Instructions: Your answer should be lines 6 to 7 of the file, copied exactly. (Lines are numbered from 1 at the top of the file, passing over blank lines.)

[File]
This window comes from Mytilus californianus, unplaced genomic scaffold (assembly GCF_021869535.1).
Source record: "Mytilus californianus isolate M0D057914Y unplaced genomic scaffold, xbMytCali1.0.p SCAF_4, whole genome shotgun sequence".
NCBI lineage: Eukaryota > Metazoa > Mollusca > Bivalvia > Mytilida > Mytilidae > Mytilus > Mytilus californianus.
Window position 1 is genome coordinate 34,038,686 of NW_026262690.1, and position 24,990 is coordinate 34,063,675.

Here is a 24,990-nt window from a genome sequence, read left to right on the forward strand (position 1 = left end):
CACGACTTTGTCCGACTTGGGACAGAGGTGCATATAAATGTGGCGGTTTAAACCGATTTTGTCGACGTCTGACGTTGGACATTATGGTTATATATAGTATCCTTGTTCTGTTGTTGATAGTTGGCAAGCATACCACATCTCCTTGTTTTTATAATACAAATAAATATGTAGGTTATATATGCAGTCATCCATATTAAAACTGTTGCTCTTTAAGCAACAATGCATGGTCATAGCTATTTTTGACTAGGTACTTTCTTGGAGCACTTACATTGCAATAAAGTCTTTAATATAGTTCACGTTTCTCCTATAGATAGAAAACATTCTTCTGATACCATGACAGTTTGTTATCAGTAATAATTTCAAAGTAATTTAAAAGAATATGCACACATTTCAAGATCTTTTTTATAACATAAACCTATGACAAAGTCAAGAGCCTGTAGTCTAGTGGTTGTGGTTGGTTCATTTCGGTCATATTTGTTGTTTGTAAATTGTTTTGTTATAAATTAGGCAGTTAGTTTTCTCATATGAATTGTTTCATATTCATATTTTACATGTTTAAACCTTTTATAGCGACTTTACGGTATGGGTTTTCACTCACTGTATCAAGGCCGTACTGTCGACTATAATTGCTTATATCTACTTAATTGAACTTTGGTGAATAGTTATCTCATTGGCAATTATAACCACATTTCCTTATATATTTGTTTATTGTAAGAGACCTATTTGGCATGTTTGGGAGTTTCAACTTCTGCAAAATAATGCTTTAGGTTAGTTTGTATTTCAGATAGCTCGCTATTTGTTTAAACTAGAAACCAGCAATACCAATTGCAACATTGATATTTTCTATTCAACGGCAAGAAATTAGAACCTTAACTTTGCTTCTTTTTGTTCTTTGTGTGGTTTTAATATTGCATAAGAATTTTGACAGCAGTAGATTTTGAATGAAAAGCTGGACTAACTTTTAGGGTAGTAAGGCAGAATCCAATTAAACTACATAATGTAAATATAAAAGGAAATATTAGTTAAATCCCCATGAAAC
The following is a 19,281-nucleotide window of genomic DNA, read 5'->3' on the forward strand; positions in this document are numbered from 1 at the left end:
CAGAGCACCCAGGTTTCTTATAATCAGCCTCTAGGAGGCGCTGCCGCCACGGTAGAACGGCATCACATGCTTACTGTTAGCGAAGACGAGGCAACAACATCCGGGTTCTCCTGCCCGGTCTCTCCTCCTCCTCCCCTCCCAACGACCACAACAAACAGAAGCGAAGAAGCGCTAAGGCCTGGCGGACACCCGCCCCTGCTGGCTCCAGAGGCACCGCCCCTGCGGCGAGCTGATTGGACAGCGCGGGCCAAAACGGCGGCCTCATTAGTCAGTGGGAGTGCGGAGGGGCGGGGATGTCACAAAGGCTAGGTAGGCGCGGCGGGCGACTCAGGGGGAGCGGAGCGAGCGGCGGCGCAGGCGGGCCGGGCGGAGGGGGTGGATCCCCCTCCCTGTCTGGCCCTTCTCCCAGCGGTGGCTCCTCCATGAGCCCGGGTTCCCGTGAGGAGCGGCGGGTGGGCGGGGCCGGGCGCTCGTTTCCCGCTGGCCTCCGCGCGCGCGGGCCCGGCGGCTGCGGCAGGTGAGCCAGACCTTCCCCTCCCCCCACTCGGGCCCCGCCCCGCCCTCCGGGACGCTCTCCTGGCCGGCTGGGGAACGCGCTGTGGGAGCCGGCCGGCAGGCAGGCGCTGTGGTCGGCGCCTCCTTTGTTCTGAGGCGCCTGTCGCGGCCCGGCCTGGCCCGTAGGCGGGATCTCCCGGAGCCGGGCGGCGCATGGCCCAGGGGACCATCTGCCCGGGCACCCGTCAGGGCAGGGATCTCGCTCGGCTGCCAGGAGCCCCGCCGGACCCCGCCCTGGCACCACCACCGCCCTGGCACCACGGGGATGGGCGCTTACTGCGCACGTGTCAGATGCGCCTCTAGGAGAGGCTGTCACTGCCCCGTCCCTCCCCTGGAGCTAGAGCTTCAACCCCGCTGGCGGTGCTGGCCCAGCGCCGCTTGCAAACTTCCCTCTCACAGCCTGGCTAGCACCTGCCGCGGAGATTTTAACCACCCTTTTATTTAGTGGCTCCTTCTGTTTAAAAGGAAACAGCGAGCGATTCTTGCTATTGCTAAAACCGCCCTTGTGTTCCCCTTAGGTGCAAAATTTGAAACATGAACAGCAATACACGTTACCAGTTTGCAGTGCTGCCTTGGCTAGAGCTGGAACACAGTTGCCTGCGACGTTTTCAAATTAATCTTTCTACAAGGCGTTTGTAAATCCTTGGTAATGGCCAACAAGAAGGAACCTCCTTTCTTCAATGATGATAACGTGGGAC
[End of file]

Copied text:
CACGACTTTGTCCGACTTGGGACAGAGGTGCATATAAATGTGGCGGTTTAAACCGATTTTGTCGACGTCTGACGTTGGACATTATGGTTATATATAGTATCCTTGTTCTGTTGTTGATAGTTGGCAAGCATACCACATCTCCTTGTTTTTATAATACAAATAAATATGTAGGTTATATATGCAGTCATCCATATTAAAACTGTTGCTCTTTAAGCAACAATGCATGGTCATAGCTATTTTTGACTAGGTACTTTCTTGGAGCACTTACATTGCAATAAAGTCTTTAATATAGTTCACGTTTCTCCTATAGATAGAAAACATTCTTCTGATACCATGACAGTTTGTTATCAGTAATAATTTCAAAGTAATTTAAAAGAATATGCACACATTTCAAGATCTTTTTTATAACATAAACCTATGACAAAGTCAAGAGCCTGTAGTCTAGTGGTTGTGGTTGGTTCATTTCGGTCATATTTGTTGTTTGTAAATTGTTTTGTTATAAATTAGGCAGTTAGTTTTCTCATATGAATTGTTTCATATTCATATTTTACATGTTTAAACCTTTTATAGCGACTTTACGGTATGGGTTTTCACTCACTGTATCAAGGCCGTACTGTCGACTATAATTGCTTATATCTACTTAATTGAACTTTGGTGAATAGTTATCTCATTGGCAATTATAACCACATTTCCTTATATATTTGTTTATTGTAAGAGACCTATTTGGCATGTTTGGGAGTTTCAACTTCTGCAAAATAATGCTTTAGGTTAGTTTGTATTTCAGATAGCTCGCTATTTGTTTAAACTAGAAACCAGCAATACCAATTGCAACATTGATATTTTCTATTCAACGGCAAGAAATTAGAACCTTAACTTTGCTTCTTTTTGTTCTTTGTGTGGTTTTAATATTGCATAAGAATTTTGACAGCAGTAGATTTTGAATGAAAAGCTGGACTAACTTTTAGGGTAGTAAGGCAGAATCCAATTAAACTACATAATGTAAATATAAAAGGAAATATTAGTTAAATCCCCATGAAAC
The following is a 19,281-nucleotide window of genomic DNA, read 5'->3' on the forward strand; positions in this document are numbered from 1 at the left end: